posted by low_horrible_immoral at 4:46 AM on February 8, 2008


I think Hitchcock would have dug Bardem. I always thought that the Coen brothers were bastardized stepchildren of Hitchcock. In a good way.
posted by The Loch Ness Monster at 4:54 AM on February 8, 2008 [1 favorite]


Wow, Renee Zellweger already looks like Meryl Streep.
posted by Eideteker at 5:42 AM on February 8, 2008


I actually think that Zellwigger looks really classic and dramatically beautiful in that picture... Admittedly quite a departure from how I usually see her. lhi is certainly correct about the men. But then again, I'm not there are any Cary Grants anymore.
posted by Muttoneer at 5:51 AM on February 8, 2008


Jody Foster looks great in that shot. But Renée Zellweger steals the crown for most emotion in her shot.

Good post.
posted by Argyle at 5:59 AM on February 8, 2008


WHAT HAVE YOU DONE TO CARY!?
(Vanity fair has amazing photography. Why don't I ever read it?)
posted by CitrusFreak12 at 6:37 AM on February 8, 2008


The girl in Psycho
posted by CheeseDigestsAll at 6:40 AM on February 8, 2008


kittens: The girl in Psycho, Marion Cotillard, gave one of the best performances I've ever seen playing Edith Piaf in La Vie en Rose.
posted by ryanhealy at 6:45 AM on February 8, 2008


(Vanity fair has amazing photography. Why don't I ever read it?)
posted by CitrusFreak12 at 9:37 AM on February 8


Because they do things like replacing Cary Grant with Seth Rogen.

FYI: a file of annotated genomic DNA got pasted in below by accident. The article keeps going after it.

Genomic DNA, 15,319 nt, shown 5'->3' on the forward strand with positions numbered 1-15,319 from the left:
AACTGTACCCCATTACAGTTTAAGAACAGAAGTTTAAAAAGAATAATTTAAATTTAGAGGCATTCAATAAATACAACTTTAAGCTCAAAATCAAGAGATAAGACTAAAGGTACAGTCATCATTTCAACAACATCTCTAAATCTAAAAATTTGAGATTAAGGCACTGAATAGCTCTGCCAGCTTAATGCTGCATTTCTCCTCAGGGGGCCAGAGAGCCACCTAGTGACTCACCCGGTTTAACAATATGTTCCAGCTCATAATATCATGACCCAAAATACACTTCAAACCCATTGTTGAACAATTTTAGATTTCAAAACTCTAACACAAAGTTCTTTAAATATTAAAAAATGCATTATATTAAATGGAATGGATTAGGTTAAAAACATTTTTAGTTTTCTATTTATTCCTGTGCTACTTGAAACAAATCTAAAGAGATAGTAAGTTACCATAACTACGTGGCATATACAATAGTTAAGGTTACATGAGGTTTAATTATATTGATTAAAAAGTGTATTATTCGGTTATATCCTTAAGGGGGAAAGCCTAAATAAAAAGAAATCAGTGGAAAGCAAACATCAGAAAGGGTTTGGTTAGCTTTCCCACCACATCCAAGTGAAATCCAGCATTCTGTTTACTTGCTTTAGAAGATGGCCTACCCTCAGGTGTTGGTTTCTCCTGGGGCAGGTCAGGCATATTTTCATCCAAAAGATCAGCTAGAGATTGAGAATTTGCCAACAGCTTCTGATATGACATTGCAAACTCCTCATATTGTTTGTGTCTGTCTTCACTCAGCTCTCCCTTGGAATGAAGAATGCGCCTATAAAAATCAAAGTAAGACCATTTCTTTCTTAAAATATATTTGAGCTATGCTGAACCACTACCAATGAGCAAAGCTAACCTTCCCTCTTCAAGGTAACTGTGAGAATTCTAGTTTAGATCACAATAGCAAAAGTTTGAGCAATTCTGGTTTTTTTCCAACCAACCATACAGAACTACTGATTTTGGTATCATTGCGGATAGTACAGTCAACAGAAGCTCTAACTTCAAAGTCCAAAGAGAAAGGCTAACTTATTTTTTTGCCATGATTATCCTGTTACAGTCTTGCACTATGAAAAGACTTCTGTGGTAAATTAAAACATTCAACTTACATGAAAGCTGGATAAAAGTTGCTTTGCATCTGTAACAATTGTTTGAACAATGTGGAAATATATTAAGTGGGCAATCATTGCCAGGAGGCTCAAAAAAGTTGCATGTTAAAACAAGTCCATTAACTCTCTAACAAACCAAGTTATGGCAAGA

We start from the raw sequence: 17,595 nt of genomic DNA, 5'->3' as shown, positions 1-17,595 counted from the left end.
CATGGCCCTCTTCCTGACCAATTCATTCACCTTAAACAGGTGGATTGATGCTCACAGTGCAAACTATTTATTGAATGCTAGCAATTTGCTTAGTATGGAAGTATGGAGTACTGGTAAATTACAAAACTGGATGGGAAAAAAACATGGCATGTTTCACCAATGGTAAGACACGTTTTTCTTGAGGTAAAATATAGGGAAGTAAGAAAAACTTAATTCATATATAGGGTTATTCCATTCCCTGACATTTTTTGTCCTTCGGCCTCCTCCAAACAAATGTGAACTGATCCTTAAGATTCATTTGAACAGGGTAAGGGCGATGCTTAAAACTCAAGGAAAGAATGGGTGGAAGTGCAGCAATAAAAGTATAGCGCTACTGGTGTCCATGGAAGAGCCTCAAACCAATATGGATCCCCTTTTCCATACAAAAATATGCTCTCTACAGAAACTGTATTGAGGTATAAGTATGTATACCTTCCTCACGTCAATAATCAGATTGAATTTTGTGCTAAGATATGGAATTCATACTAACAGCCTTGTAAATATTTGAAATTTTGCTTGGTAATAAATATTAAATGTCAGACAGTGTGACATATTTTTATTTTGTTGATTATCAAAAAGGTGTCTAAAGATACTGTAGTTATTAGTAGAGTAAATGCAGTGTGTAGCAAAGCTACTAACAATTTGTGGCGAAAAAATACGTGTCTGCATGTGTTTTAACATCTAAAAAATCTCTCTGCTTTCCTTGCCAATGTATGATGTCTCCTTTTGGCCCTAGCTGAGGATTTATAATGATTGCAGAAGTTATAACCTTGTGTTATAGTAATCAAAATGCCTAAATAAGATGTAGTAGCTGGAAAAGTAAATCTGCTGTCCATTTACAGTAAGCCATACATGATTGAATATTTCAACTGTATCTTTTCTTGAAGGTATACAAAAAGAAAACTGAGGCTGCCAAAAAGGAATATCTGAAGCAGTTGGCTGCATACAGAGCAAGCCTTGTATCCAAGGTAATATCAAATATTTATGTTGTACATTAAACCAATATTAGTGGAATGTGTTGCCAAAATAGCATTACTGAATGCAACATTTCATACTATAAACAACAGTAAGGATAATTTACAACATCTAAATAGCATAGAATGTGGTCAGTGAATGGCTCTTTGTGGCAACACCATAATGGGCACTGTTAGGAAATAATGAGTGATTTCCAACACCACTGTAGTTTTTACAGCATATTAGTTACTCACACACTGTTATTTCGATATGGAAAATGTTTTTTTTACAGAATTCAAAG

posted by Pastabagel at 7:24 AM on February 8, 2008 [1 favorite]


Because they do things like replacing Cary Grant with Seth Rogen.

Remember in North By Northwest where suddenly that plane started chasing him?? And he was all like "OOPS!! WTF??"
posted by hermitosis at 7:59 AM on February 8, 2008


FUCKIN PLANE MADE ME DROP MA BONG BROS!
posted by Divine_Wino at 8:36 AM on February 8, 2008


Wasn't there a black guy in Lifeboat?
posted by The Card Cheat at 8:38 AM on February 8, 2008


clearly one of Vanity Fair's greatest moments -- this Hitchcock thing is a perfect satire of what Hollywood has become: expensively made, soulless, dumb, commercial reenactements of actual, old moments of great genius. too bad VF's intent is not satirical, they take themselves too seriously for that (from Spy to this, the kind of thing he was so good at mocking once upon a time: but then Graydon Carter is laughing all the way to the bank).

to have the balls to call Norton & Sons to be able to shoehorn a nobody like Seth Rogen into a perfect replica of the Cary Grant suit, and then proceed to mock the sequence of pure unadulterated art that was North By Northwest's crop duster scene by replacing the most iconic male actor ever (well, it's either him or Brando) with somebody who could have at the most cleaned Grant's toilet is, as I said, a perfect metaphor of today's Hollywood system.